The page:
And the taste! OMG…I love this cake. The black cocoa flavor is mellow but smoky in just the right way while the peanut butter filling is much more intense than you’d imagine (i.e. it looks rather harmless and light, but it is full of peanut flavor). It’s like a gourmet dark chocolate Reese’s cup.


Notes on Black Cocoa (Debbie Downer precautions) and this cake:

-Black Cocoa is essentially ultra-Dutched cocoa powder. This creates a smooth, non-bitter product that is nearly fat-free. Many people will recommend adding some extra fat back to a recipe if you sub black coca for regular cocoa, but I think that is an unnecessary step (it’s not as if regular cocoa powder is loaded with fat) and could end up causing havoc with a perfectly good recipe. Instead, just sub some black cocoa in place of your regular Dutched cocoa (I always go for half and half) and you shouldn’t have any issues.

-And many people try to overcomplicate ratios of baking soda to baking powder to account for the lack of acid in the black cocoa (i.e. black cocoa won’t react with baking soda). Again, this is unnecessary for most recipes (brownies, cookies, frostings, etc…) but if you must toy with a delicate cake recipe, you might want to add some extra baking powder back to the recipe.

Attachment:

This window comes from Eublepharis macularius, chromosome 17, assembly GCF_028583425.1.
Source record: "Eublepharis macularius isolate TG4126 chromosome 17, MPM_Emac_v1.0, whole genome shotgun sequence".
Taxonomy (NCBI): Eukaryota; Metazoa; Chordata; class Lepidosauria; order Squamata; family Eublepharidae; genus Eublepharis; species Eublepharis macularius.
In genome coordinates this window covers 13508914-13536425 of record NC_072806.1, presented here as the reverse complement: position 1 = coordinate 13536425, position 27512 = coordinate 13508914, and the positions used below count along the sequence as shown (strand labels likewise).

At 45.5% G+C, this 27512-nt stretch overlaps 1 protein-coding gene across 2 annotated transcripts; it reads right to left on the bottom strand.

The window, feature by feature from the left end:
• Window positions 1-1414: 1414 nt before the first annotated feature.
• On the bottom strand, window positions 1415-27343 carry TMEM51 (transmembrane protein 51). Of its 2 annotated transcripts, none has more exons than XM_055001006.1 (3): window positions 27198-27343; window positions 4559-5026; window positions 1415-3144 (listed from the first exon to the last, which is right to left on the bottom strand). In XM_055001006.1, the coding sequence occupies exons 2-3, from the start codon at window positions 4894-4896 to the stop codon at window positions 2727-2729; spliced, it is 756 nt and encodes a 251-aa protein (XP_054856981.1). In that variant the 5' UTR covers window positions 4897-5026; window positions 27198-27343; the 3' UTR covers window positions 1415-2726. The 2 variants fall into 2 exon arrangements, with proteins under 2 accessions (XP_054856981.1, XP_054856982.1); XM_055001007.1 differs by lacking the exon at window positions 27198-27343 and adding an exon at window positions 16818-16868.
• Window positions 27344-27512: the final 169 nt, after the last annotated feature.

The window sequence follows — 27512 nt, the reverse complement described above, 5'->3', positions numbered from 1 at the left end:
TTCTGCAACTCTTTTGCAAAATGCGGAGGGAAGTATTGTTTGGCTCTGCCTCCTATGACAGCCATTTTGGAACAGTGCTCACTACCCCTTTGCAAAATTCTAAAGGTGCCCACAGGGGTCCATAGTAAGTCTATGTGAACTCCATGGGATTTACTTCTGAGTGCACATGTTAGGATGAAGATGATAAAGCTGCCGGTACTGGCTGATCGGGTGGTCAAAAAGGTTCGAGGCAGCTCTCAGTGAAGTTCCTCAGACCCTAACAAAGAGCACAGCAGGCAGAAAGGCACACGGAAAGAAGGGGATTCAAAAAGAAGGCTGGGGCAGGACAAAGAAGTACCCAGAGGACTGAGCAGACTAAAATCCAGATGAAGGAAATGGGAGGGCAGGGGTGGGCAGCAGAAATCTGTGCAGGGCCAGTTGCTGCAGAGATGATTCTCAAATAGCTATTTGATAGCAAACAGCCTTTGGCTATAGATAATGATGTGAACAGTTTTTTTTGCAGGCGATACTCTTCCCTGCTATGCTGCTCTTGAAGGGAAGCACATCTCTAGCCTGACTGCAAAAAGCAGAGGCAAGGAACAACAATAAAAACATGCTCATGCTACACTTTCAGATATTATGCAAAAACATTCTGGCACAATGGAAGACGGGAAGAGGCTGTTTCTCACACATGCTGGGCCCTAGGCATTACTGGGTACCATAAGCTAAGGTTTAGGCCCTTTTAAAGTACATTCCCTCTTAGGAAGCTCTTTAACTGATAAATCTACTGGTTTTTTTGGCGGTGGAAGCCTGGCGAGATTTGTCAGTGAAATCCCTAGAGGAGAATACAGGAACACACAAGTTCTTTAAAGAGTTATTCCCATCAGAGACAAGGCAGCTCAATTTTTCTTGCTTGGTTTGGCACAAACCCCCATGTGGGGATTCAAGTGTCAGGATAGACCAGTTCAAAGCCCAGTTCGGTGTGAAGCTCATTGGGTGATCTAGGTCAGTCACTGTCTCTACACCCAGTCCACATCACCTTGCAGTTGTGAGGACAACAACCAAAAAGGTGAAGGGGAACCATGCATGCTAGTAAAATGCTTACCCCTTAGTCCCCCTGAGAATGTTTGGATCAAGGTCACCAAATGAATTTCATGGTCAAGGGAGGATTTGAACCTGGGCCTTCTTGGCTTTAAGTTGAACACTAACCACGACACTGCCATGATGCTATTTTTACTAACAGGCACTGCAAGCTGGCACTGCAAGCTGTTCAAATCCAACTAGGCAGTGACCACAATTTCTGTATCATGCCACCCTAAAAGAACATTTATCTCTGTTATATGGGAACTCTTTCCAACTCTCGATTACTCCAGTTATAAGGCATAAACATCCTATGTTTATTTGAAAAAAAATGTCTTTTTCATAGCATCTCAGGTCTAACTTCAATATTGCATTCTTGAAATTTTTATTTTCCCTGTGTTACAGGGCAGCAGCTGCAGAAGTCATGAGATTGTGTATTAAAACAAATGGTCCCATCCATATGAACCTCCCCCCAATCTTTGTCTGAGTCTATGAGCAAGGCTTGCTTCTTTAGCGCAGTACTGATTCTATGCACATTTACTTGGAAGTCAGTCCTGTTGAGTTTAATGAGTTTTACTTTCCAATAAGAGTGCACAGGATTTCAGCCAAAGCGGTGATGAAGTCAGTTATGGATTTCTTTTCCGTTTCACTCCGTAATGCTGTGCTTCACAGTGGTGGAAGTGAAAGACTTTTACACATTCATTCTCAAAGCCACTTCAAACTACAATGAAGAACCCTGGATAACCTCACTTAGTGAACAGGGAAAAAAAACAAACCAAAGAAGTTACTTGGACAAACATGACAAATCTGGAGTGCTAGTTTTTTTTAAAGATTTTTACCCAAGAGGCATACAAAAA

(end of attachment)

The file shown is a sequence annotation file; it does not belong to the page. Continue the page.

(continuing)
-The original cake recipe calls for sour cream in the cake sponge, all I had on hand at the time was Greek yogurt and it worked beautifully. Also, the original frosting recipe seemed to come up really short for me (not for nothing, I like my frosting and wanted more than a super thin layer) so I increased it by about one-third.

-Finally, some of my friends thought the peanut filling was too pronounced. I didn’t, but I love peanut butter. If you feel this way, you can absolutely fill it with the sour cream chocolate frosting (make a little extra) or a quick vanilla filling. Enjoy.

Black Cocoa Cake with Peanut Butter Filling adapted from Alice Medrich’s Chocolate Sour Cream Coffee Cake via her amazing book A Year in Chocolate

Black Cocoa Cake

1 ¼ cups all-purpose flour
⅓ cup black cocoa
⅓ cup Dutch process cocoa (I used Valrhona)
¾ teaspoon baking powder
¾ teaspoon baking soda
½ teaspoon salt
½ cup plain Greek yogurt, room temperature
2 sticks (8 ounces) unsalted butter, slightly softened
1 ¼ cups sugar
3 large eggs, room temperature
1 ½ teaspoons vanilla extract

Position rack in the lower third of the oven and preheat to 350 degrees F.